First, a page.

Cultural


Copyright Lisa Sarsfield 2009This is a close up photo taken of a round and very colourful art panel at the Historic Village in Tauranga. It is such a joyful piece I couldn’t resist taking a photo!

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This mural was created by local artists with the dual purpose of celebrating the Maori New Year (Matariki) and to discourge tagging on the previously bare wall at the Greerton Library. I love the birds especially!

Copyright  Lisa Sarsfield

Copyright Lisa Sarsfield 2009

This wonderful Kereru (NZ native wood pigeon) was quite happy for me to take it’s photo. I got 3 or 4 of it while it was perched here despite the fact that I had a group of 6 noisy school kids nearby. I was thrilled to spot it and even more thrilled to get photos.  When it flew off it actually flew so close to me that I felt the breeze from it’s wings at the top of my head! What a buzz for a bird fanatic like me! I took this in a walk through aviary at Hamilton Zoo and although we had to rush in this trip I will be doing a very slow walk through when we go back as a family. I saw a Weka in another part of the Zoo (although it was not as photogenic!) and I’d never seen a Weka before (except for on the Tv) so I was doubly happy!

Copyright Lisa Sarsfield 2009

I did a quick google search on Kereru before this post and I found this great site which I hope you will check out. It has several short Kereru videos including one so drunk on fermented berries it actually falls out of the tree! There’s a longer video on the home page that shows some of the stunning forest’s that Kereru and many other native birds live in if you feel like a bit of “bush walking!” I also found this video clip on YouTube of a Weka going about it’s daily business. The Weka looks like it’s a cross between out native Kiwi and Pukeko’s. In the background you can also hear the call of a Morepork.

Copyright Lisa Sarsfield 2009

This Damselfly seems to be looking at me, looking at it! Such beautiful a blue insect! It’s clinging to a much bigger flax (Harakeke) leaf at ‘my’ other pond, the 2nd and less visited one I discovered at Easter. I like the tiny shaddows cast by it’s legs too.The last time I posted one of these I said it was a Dragonfly and I was quickly put right by fellow bloggers, this time I hope I’ve been a good student!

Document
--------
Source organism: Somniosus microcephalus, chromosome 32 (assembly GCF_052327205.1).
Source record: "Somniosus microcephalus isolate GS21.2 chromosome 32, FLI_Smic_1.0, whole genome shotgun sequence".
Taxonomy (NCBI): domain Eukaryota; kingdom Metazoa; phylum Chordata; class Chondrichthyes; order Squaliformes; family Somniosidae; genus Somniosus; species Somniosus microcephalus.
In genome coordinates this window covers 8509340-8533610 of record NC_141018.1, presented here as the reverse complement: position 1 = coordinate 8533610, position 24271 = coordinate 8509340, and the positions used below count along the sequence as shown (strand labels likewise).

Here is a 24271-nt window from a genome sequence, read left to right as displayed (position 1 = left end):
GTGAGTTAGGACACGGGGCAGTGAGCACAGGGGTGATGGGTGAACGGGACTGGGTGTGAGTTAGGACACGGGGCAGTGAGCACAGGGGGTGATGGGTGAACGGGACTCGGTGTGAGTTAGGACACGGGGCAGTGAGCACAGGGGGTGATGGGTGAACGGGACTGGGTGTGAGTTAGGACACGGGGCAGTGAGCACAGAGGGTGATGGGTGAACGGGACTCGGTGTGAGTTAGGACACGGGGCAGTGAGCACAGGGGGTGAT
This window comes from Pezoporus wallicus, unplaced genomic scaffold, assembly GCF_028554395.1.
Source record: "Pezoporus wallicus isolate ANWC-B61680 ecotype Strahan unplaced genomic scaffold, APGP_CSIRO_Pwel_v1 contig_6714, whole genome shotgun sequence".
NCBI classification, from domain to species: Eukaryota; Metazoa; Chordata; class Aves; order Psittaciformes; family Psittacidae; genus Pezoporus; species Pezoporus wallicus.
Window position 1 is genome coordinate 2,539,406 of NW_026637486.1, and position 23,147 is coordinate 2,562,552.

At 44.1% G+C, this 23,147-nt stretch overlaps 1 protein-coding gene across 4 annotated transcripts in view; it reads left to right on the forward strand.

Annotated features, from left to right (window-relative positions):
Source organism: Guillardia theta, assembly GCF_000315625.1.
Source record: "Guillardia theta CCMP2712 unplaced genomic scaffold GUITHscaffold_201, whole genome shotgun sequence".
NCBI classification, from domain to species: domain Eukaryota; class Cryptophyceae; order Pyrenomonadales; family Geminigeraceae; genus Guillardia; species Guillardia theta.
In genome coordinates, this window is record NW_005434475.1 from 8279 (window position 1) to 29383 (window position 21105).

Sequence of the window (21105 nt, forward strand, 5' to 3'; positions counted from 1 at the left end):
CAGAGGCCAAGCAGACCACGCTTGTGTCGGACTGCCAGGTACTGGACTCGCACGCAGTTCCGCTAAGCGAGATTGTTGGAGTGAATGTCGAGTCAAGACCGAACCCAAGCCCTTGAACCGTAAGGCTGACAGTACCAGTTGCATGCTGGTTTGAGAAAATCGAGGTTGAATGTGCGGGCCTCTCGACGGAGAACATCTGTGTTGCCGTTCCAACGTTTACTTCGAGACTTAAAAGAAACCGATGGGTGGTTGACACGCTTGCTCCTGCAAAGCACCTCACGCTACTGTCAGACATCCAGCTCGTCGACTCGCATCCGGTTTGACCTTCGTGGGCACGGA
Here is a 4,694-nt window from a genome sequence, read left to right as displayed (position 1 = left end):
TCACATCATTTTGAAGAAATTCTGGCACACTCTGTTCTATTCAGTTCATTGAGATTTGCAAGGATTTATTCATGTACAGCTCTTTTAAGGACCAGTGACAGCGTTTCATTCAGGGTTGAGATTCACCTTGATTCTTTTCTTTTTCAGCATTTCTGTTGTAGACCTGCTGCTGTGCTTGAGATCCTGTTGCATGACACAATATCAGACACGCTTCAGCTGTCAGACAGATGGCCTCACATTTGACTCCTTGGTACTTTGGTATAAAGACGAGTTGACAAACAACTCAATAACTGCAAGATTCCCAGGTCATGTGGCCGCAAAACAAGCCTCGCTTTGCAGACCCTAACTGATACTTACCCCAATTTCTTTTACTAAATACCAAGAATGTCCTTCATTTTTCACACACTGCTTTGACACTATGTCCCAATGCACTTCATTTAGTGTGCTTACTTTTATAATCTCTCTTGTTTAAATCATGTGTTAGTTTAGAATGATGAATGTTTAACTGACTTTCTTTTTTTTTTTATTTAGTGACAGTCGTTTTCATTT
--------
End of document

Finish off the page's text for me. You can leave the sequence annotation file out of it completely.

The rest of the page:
Thanks also to my UK visitors who names the dried thistle heads for me…Teasles! Cute name for a bunch of prickles!

Copyright Lisa Sarsfield 2009

Copyright Lisa Sarsfield 2009

Copyright LIsa Sarsfield 2009

Copyright Lisa Sarsfield 2009

It’s hard to image such a beautiful and serene place being the place of a one of NZ’s hardest fought land wars but on April 29 1864 that is exactly what happened here. The battle was hugely significant for both Maori and Eurpoeans not just in terms of land ownership but in terms of race relations. Most people who travel the busy main road (Cameron Road, named after General Cameron who led the Imperial troops) will pass by unaware of the signifance of the day and the site but I know I for one will be stopping by to say a quiet thankyou to those that gave so much. Things have changed ofcourse and these days this land is for all people and it is the inheritance of all NZ’rs regardless of origin. If you wish to you can read more here.

April 29  is also the day for blogging about WORLD HUNGER. However I am going to take advantage of the timezone difference for that! Watch this space!

A few more shots from the “Muse Me’ event. Kids were more than welcome to join in (as you can see) and they were quick to do so!

Copyright Lisa Sarsfield 2009

Copyright Lisa Sarsfield 2009

Copyright Lisa Sarsfield 2009

Copyright Lisa Sarsfield 2009

Copyright Lisa Sarsfield 2009

The words ‘world famous…in New Zealand’ were part of a nation wide television advertisement for L&P  a few years back and they’ve become almost as famous as the drink itself. The letters L&P stand for “Lemon & Paeroa” and Paeroa is the town it is brewed in. The addition of “Paeroa” to the name though actually comes from the fact that a natural water spring is used in the making of this drink. It quite litteraly contains part of Paeroa! Stopping for photographs at this bottle is the ‘done thing’ when you go to Paeroa and has been for many years. One day may even dig out and scan the photo of me standing by the bottle when I was young girl! You can find out  more about Paeroa here if you wish to read on.

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